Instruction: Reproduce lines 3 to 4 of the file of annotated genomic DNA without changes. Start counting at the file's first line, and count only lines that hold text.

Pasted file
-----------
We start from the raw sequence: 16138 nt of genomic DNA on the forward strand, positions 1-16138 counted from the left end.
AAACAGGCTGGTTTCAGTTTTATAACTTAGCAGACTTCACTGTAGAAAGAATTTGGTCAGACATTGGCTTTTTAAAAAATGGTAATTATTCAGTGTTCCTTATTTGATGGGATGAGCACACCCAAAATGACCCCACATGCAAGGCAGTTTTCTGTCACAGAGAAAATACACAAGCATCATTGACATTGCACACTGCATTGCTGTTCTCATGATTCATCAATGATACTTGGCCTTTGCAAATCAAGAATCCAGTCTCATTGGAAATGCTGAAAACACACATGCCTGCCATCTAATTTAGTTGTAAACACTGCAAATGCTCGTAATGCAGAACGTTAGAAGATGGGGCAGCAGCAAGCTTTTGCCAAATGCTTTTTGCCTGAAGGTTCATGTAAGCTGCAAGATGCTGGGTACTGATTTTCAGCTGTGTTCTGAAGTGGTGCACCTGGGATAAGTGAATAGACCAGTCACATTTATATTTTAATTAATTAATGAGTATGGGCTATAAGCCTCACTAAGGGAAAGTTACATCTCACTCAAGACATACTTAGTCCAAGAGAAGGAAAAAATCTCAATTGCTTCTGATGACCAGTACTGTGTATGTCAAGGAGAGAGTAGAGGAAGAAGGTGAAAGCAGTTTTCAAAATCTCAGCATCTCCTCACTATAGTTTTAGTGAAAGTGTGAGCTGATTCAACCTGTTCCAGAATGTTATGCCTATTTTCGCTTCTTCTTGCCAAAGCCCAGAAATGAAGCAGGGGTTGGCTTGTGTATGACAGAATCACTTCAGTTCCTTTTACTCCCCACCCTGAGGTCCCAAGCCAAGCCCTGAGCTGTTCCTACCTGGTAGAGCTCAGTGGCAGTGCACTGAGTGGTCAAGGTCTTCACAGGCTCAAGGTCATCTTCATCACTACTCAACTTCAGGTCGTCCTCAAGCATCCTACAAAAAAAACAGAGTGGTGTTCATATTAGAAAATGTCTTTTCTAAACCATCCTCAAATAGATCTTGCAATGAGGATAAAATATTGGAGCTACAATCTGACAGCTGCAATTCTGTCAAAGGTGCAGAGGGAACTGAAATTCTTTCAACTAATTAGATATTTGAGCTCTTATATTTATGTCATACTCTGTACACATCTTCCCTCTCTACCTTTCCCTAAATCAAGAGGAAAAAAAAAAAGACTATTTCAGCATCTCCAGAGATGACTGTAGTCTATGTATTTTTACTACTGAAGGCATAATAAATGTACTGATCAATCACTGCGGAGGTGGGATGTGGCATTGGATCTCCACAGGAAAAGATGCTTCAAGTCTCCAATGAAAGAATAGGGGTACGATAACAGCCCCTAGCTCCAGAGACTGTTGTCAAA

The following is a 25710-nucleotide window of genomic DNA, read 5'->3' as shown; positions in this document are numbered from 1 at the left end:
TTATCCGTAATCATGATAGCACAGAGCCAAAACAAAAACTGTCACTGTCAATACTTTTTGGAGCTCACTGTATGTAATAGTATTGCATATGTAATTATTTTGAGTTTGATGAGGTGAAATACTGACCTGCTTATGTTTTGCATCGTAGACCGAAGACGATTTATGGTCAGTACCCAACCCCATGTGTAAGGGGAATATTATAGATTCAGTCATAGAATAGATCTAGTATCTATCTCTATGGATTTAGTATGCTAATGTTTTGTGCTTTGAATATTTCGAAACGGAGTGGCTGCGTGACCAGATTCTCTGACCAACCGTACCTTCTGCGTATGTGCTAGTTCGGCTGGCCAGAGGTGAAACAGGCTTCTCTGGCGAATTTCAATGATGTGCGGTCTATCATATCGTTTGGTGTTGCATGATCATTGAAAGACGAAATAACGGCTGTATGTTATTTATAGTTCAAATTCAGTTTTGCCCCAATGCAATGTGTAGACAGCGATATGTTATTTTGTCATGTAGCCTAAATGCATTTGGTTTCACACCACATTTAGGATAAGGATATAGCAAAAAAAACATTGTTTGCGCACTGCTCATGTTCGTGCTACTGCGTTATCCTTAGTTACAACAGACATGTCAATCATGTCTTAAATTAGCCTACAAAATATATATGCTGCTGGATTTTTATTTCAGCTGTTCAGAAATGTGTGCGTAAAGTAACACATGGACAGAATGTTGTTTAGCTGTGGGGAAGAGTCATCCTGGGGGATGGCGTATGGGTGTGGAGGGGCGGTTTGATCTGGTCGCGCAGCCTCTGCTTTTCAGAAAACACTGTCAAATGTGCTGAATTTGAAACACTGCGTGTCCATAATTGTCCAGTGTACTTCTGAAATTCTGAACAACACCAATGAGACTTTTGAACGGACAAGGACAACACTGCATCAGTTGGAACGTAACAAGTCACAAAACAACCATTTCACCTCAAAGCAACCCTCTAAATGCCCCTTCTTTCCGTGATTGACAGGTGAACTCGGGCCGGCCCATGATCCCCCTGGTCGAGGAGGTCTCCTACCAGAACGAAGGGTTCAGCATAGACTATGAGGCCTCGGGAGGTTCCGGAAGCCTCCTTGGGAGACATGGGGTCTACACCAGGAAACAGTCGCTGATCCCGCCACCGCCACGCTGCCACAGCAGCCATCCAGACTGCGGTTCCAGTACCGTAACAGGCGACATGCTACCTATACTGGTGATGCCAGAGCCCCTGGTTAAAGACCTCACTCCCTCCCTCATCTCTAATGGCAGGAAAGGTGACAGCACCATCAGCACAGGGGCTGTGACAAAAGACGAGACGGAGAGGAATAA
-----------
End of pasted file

The following is a 25710-nucleotide window of genomic DNA, read 5'->3' as shown; positions in this document are numbered from 1 at the left end:
TTATCCGTAATCATGATAGCACAGAGCCAAAACAAAAACTGTCACTGTCAATACTTTTTGGAGCTCACTGTATGTAATAGTATTGCATATGTAATTATTTTGAGTTTGATGAGGTGAAATACTGACCTGCTTATGTTTTGCATCGTAGACCGAAGACGATTTATGGTCAGTACCCAACCCCATGTGTAAGGGGAATATTATAGATTCAGTCATAGAATAGATCTAGTATCTATCTCTATGGATTTAGTATGCTAATGTTTTGTGCTTTGAATATTTCGAAACGGAGTGGCTGCGTGACCAGATTCTCTGACCAACCGTACCTTCTGCGTATGTGCTAGTTCGGCTGGCCAGAGGTGAAACAGGCTTCTCTGGCGAATTTCAATGATGTGCGGTCTATCATATCGTTTGGTGTTGCATGATCATTGAAAGACGAAATAACGGCTGTATGTTATTTATAGTTCAAATTCAGTTTTGCCCCAATGCAATGTGTAGACAGCGATATGTTATTTTGTCATGTAGCCTAAATGCATTTGGTTTCACACCACATTTAGGATAAGGATATAGCAAAAAAAACATTGTTTGCGCACTGCTCATGTTCGTGCTACTGCGTTATCCTTAGTTACAACAGACATGTCAATCATGTCTTAAATTAGCCTACAAAATATATATGCTGCTGGATTTTTATTTCAGCTGTTCAGAAATGTGTGCGTAAAGTAACACATGGACAGAATGTTGTTTAGCTGTGGGGAAGAGTCATCCTGGGGGATGGCGTATGGGTGTGGAGGGGCGGTTTGATCTGGTCGCGCAGCCTCTGCTTTTCAGAAAACACTGTCAAATGTGCTGAATTTGAAACACTGCGTGTCCATAATTGTCCAGTGTACTTCTGAAATTCTGAACAACACCAATGAGACTTTTGAACGGACAAGGACAACACTGCATCAGTTGGAACGTAACAAGTCACAAAACAACCATTTCACCTCAAAGCAACCCTCTAAATGCCCCTTCTTTCCGTGATTGACAGGTGAACTCGGGCCGGCCCATGATCCCCCTGGTCGAGGAGGTCTCCTACCAGAACGAAGGGTTCAGCATAGACTATGAGGCCTCGGGAGGTTCCGGAAGCCTCCTTGGGAGACATGGGGTCTACACCAGGAAACAGTCGCTGATCCCGCCACCGCCACGCTGCCACAGCAGCCATCCAGACTGCGGTTCCAGTACCGTAACAGGCGACATGCTACCTATACTGGTGATGCCAGAGCCCCTGGTTAAAGACCTCACTCCCTCCCTCATCTCTAATGGCAGGAAAGGTGACAGCACCATCAGCACAGGGGCTGTGACAAAAGACGAGACGGAGAGGAATAA